SpaceX Rocket Carries Shipment of 'Star Wars' Patches to the ISS
The ISS loves its annual mission patches, and a few months ago, it was announced that the official patches this year would be themed after the galaxy, far, far away, since it's no surprise that so many people who work in spaceflight are Star Wars fans. Those were finally shipped this weekend, as a recycled SpaceX Falcon rocket was historically launched to the ISS from Cape Canaveral to deliver a shipment of supplies, including a couple hundred patches.
And yes, Elon Musk named his Falcon rocket after the Millennium Falcon, because this all manages to connect back around somehow. The actual supplies themselves were carried in an unmanned Dragon capsule attached to the Falcon, which has its own sci-fi inspirations.
Today's @SpaceX #Falcon9 launch sent supplies, science - and @ISS_CASIS @StarWars mission patches - to the @space_station, just in time for #TheLastJedi: https://t.co/6ZFqjUjhxJ— collectSPACE (@collectSPACE) December 15, 2017
We've got a few #StarWars patches to give away. Want one? Follow and retweet. pic.twitter.com/q9p3VXBfVO
The patch design was a collaboration between Lucasfilm and the Center for the Advancement of Science in Space (CASIS), which oversees the U.S. National Laboratory onboard the ISS. Besides the Millennium Falcon shape, it has a color scheme based on Tatooine's binary sunset, as well as silhouettes of the Death Star and the ISS (an unusual juxtaposition for ISS scientists to wear on their jackets) and the droids BB-8, K-2SO from Rogue One, and Chopper from Rebels.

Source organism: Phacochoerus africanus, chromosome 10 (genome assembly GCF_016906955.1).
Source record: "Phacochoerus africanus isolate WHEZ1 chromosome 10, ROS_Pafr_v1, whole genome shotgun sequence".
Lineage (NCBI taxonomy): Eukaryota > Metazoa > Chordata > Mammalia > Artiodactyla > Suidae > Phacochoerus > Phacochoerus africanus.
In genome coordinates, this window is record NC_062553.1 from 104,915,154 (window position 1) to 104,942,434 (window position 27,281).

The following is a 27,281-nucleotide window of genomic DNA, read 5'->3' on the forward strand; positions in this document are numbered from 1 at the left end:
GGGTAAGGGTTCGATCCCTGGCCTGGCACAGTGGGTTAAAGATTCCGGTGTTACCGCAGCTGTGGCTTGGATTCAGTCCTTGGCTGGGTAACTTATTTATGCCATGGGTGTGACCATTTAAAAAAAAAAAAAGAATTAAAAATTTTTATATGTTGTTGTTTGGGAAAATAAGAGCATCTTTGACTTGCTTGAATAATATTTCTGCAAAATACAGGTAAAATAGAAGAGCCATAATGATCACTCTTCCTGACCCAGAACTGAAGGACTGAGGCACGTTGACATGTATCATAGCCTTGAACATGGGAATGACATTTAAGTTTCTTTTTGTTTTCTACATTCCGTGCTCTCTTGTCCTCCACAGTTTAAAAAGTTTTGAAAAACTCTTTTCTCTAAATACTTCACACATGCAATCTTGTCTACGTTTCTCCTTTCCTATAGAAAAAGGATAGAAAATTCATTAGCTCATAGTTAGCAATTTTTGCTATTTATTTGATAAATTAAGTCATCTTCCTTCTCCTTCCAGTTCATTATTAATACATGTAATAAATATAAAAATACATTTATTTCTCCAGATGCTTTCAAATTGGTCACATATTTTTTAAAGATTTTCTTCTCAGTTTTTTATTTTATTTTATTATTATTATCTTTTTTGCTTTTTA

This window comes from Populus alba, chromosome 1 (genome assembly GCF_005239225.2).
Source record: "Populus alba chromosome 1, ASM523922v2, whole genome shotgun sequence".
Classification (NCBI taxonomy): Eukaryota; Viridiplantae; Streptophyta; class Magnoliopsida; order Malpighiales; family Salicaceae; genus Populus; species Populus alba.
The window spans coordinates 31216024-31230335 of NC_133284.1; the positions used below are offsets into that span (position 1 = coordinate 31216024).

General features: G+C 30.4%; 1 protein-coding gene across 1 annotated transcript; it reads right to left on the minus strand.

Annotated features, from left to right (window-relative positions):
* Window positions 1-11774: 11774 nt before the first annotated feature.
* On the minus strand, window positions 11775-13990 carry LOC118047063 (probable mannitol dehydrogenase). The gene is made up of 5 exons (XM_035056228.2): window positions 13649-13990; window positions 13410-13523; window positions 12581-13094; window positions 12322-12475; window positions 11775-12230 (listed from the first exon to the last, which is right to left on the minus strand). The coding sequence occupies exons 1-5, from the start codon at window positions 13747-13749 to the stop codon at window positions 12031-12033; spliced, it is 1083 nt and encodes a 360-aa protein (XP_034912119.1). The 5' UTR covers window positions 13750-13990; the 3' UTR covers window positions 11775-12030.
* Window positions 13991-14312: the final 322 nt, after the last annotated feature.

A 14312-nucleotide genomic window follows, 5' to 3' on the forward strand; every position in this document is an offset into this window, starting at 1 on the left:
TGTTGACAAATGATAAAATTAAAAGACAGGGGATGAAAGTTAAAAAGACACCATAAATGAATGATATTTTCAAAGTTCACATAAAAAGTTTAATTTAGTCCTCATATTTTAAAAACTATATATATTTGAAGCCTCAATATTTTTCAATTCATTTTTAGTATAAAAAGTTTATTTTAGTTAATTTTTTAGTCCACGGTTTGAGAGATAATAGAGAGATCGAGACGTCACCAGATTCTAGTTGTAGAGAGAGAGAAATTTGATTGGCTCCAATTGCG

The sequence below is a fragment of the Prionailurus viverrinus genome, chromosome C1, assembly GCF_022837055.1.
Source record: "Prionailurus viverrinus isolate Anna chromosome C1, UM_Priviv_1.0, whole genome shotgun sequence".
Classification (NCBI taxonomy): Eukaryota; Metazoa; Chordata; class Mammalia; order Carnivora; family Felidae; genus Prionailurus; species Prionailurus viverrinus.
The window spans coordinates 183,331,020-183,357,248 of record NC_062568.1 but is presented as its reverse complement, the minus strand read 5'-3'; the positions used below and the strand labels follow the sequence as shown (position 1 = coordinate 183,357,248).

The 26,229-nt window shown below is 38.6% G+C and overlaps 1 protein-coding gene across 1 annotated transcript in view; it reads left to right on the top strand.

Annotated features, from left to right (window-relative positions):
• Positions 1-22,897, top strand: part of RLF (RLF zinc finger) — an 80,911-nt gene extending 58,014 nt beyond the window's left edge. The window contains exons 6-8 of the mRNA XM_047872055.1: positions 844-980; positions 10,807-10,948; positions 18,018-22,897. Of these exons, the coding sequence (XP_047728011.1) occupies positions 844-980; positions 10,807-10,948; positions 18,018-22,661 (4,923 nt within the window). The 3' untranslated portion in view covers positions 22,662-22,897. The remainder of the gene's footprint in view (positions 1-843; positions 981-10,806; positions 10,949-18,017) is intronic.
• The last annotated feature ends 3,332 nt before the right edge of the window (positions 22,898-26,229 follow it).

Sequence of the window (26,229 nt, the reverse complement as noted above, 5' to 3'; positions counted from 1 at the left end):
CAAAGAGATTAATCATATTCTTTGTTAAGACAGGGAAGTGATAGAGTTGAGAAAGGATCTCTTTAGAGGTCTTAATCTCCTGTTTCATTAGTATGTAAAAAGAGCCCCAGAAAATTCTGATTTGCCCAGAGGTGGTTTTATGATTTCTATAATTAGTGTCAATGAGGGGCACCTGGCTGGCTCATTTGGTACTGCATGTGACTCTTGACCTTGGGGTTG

Lucasfilm's Star Wars Vice President and Executive Creative Director Doug Chiang worked on the design, which he described as follows in a press statement:
This isn't the first time CASIS has added sci-fi inspirations to their annual mission patches either. Last year, they worked with another Disney property, Marvel, to create a patch featuring the ISS alongside Groot and Rocket Raccoon from Guardians of the Galaxy. So this current patch isn't completely out of the blue.
While a big deal for Star Wars fans in space, the Falcon launch was also a big deal for SpaceX - they'd successfully launched and landed used rockets in the past, but this was the first time NASA allowed them to launch something to the International Space Station using a recycled rocket. So it's just a bonus that it happened to carry Star Wars patches the day The Last Jedi came out.
And while it's now available for anyone on Earth to go see, Disney and NASA are also working to send a copy of The Last Jedi up to the space station at some point.